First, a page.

A Report From the Affirmative Action and Cultural Diversity Committee
Recently, the addition of new members has brought a new infusion of energy into the AA/CD committee. Just in time, too, because we are revising and updating the 1993 Student Equity handbook entitled "Student Equity: Guidelines for Developing a Plan" for the spring plenary session in April. AA/CD is in the process of discarding unnecessary or old information, adding new materials where needed, updating definitions, adding new and useful materials on campus climate, classroom assessment, learning styles, and academic mentoring, and updating funding sources. One thing we are need is data on exemplary programs to promote student equity. Last year's turnaround survey on Student Equity yielded only thirty or so responses, many of them simply stating that there were no exemplary programs on their campuses. We are going to make one last ditch effort to collect more useful data and send out a follow up memorandum to all colleges. Our aim is to get more information on programs or projects on various campuses that promote student equity in any of the five areas specified by the student equity regulations-namely, access, course completion, ESL and basic skills completion, degree and certificate completion, and transfer rate. We want to collect information on well-planned exemplary programs with proven effectiveness in promoting student success, to give you a more than compendium of all programs initiated in the name of student equity.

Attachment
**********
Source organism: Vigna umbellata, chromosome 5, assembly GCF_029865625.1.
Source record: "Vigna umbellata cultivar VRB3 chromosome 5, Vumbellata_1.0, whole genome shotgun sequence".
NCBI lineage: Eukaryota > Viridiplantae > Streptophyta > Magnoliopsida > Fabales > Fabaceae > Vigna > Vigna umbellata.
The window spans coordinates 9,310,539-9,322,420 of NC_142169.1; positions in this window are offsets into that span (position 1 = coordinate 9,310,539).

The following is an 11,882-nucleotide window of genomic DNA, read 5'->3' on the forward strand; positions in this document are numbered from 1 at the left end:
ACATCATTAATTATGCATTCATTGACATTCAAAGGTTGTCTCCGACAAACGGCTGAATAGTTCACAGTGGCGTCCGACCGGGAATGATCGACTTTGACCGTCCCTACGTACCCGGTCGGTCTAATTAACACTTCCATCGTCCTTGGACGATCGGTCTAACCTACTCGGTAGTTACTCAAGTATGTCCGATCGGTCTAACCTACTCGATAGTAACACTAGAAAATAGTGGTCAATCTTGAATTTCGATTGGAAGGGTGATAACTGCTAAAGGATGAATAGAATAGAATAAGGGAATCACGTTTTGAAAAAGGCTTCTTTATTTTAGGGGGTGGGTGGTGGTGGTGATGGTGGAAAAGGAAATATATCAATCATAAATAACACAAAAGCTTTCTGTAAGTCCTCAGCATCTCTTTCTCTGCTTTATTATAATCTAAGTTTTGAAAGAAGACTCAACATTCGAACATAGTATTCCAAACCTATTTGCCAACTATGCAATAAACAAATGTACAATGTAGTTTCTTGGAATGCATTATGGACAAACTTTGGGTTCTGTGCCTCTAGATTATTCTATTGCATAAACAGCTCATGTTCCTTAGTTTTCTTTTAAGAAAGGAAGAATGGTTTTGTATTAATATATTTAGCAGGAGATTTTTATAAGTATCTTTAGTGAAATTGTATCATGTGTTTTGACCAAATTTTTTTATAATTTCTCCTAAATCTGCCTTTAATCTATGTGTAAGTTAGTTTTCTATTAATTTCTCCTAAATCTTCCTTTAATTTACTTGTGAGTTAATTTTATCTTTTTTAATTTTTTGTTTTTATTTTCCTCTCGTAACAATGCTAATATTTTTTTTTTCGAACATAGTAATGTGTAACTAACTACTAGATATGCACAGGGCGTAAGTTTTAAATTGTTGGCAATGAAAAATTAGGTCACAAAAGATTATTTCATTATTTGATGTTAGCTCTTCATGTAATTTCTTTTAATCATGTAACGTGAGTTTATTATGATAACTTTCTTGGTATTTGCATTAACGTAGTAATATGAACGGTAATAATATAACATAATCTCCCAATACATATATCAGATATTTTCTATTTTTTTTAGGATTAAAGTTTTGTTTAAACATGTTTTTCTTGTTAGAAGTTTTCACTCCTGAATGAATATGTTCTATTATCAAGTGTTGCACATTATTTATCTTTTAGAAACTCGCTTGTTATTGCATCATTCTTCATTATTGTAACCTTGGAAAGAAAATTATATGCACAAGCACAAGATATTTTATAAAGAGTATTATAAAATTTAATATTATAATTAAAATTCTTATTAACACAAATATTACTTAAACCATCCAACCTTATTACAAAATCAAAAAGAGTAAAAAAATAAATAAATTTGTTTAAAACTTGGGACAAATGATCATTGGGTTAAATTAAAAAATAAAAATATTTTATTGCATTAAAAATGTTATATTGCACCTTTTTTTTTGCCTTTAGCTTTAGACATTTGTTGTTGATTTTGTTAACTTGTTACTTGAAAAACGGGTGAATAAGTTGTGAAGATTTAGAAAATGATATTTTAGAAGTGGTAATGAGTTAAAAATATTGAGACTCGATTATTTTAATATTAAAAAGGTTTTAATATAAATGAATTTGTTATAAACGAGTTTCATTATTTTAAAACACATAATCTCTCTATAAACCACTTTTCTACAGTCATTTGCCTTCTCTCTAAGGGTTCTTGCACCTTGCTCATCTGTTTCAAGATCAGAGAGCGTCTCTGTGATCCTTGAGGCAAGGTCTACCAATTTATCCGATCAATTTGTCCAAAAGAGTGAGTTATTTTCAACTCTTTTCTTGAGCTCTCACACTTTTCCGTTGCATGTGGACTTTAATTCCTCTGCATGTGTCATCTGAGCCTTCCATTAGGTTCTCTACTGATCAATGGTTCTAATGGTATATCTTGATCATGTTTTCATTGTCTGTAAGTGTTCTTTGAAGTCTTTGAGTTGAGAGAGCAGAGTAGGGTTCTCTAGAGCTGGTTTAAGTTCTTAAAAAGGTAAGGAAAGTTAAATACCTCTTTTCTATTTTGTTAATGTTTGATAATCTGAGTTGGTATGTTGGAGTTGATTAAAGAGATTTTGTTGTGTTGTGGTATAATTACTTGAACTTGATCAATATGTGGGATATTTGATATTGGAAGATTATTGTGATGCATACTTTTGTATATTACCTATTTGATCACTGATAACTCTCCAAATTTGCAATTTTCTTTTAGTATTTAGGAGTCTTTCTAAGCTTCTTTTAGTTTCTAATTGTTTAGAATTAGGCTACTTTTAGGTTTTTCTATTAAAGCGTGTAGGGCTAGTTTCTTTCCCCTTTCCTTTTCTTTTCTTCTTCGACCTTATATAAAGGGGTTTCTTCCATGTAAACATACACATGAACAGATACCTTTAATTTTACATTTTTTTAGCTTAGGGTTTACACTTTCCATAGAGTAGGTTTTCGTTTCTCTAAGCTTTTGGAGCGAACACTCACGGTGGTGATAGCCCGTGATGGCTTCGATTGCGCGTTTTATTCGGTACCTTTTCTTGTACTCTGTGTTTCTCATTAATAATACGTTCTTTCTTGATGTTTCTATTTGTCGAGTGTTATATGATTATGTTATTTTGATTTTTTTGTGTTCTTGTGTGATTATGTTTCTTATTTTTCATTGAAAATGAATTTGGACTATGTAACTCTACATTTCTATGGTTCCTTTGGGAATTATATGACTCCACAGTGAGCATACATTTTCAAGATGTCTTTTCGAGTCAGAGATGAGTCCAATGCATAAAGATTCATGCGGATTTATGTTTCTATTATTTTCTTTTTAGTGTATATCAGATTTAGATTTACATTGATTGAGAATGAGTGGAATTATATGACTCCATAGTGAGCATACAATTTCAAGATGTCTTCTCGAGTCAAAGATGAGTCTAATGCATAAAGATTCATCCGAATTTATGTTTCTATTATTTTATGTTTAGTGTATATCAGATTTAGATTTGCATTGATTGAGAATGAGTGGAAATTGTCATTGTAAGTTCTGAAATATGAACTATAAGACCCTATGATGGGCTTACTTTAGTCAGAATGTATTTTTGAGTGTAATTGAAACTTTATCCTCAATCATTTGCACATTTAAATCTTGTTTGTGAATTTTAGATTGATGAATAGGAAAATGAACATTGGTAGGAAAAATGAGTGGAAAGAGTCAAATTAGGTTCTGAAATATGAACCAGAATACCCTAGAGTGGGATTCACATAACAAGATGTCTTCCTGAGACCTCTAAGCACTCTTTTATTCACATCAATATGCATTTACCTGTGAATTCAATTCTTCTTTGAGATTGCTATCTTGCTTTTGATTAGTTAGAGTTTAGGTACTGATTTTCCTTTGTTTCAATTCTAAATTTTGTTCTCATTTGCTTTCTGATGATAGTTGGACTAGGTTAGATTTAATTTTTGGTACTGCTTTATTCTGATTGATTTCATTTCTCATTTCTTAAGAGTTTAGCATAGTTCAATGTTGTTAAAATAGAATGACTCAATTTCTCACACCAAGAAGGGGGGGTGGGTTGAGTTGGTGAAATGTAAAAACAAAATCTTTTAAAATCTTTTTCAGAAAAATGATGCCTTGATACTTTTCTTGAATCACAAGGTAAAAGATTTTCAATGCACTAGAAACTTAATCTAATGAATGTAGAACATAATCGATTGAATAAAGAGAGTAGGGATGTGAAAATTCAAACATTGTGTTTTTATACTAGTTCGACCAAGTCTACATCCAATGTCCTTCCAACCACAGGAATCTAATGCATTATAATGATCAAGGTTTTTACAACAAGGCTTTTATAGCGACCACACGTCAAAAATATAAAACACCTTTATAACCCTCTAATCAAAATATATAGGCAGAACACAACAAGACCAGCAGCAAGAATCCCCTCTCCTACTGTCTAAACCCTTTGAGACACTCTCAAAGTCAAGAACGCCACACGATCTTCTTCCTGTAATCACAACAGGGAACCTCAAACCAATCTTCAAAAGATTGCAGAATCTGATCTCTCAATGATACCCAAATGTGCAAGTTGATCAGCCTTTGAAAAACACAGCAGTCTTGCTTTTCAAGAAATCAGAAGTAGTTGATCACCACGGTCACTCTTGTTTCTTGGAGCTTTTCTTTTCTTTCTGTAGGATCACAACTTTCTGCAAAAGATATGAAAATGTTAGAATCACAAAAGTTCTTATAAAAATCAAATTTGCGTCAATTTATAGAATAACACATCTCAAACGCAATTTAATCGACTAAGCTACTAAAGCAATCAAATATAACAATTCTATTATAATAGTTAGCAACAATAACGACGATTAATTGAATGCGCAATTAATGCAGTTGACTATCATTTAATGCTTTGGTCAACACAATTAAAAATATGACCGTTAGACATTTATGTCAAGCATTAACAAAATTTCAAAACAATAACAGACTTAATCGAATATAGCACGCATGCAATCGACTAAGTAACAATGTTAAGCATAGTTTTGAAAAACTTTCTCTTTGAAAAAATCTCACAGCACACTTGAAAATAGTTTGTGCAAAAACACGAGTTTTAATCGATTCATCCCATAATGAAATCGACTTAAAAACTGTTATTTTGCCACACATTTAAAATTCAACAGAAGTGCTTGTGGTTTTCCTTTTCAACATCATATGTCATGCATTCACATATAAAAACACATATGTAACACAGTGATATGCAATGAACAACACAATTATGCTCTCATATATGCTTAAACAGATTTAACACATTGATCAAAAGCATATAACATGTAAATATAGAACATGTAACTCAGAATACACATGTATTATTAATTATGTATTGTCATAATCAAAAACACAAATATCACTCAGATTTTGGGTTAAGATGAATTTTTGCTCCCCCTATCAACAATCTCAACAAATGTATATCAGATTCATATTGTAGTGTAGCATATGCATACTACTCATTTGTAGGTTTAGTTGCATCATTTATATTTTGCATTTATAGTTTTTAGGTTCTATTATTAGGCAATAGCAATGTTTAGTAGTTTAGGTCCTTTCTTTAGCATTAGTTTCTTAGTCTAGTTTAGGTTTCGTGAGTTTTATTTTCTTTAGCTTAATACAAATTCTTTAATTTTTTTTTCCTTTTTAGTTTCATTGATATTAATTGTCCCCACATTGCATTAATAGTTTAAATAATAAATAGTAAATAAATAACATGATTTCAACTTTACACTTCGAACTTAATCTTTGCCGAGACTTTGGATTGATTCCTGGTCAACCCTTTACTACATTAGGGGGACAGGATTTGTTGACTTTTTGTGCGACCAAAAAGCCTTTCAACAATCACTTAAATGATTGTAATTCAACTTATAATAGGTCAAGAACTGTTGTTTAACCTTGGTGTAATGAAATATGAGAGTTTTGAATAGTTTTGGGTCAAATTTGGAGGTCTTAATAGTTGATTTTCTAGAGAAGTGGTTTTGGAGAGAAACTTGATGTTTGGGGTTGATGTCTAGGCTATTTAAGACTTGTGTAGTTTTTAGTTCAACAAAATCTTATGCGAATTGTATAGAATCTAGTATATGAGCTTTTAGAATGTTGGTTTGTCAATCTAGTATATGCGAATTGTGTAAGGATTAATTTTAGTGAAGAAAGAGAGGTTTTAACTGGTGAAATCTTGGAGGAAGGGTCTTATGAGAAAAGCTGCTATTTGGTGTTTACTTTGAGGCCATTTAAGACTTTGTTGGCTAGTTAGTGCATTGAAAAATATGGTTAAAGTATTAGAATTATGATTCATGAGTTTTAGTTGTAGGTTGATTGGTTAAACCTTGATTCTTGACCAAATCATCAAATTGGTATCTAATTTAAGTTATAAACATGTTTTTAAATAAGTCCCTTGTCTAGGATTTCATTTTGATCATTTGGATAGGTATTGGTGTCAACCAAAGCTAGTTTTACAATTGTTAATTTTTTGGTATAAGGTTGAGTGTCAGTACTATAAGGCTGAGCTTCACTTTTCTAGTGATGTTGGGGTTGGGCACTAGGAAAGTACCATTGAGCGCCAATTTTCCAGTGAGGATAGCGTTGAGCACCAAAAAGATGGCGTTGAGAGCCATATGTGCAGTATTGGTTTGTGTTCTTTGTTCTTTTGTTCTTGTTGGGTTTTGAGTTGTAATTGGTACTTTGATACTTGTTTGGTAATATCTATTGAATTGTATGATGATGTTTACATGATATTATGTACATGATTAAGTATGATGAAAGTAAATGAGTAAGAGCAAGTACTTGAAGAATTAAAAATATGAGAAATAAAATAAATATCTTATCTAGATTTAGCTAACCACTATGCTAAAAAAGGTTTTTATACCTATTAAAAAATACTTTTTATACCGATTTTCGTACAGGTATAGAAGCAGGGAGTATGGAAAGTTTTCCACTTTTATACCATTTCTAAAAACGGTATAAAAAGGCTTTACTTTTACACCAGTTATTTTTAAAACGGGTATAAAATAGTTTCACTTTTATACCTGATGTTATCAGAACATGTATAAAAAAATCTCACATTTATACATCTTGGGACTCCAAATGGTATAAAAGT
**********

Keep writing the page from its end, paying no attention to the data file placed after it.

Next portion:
To repeat something you all now by now, a recent court action (Connrly v. State Personnel Board, et al.) has invalidated many Title 5 regulations aimed at achieving diversity in hiring on the premise that such regulations-especially those asking for district goals or timetables for the hiring of minorities and women-violate constitutional guarantees of equal protection under law. The question now is how do we ensure diversity and equal opportunity in employment, required by both federal and state constitutions and various statutes-for example, Government Code 11135, Assembly Bill 1725, and several sections of the Education Code-without the benefit of most of the instruments and mechanisms so far used by community colleges under Title 5 Regulations. The Chancellor's Office has reiterated its longstanding commitment to equity and diversity, so revisions of Title 5 Regulations are being planned to remove sections rendered problematic by Connerly and strengthen equal opportunity and nondiscrimination regulations. The Chancellor has also convened a Task Force on Equity and Diversity to "recommend changes in policy, Board regulations, or state law needed to carry out the system commitment to diversity and student equity," according to the task Statement. Diversity, in the new context, is "a work force that provides equal employment opportunity to all regardless of race, color, creed, national origin, ancestry, sex, marital status, disability, religious or political affiliation, age, income level, socio-economic status, prior hardship, or sexual orientation."
Diversity in the work force is also a student equity issue. That a diverse faculty and staff world promote equity and success for our very diverse student population is a prima facie argument. We want equity and success for all of our students, regardless of their color, creed, gender, or economic status. No reasonable person will deny that California's community colleges, more so than its other segments of higher education, have precisely this mission. California's community colleges are the last best hope, so to speak, for the vast majority of our high school graduates. And we need effective programs to implement various measures for student equity and success-not just good or indifferent Student Equity plans on paper. The Chancellor has stated that the system will enforce minimum conditions regarding student equity plans. That may not go far enough since simply writing a good plan does not ensure that meaningful progress is being made in achieving student equity.
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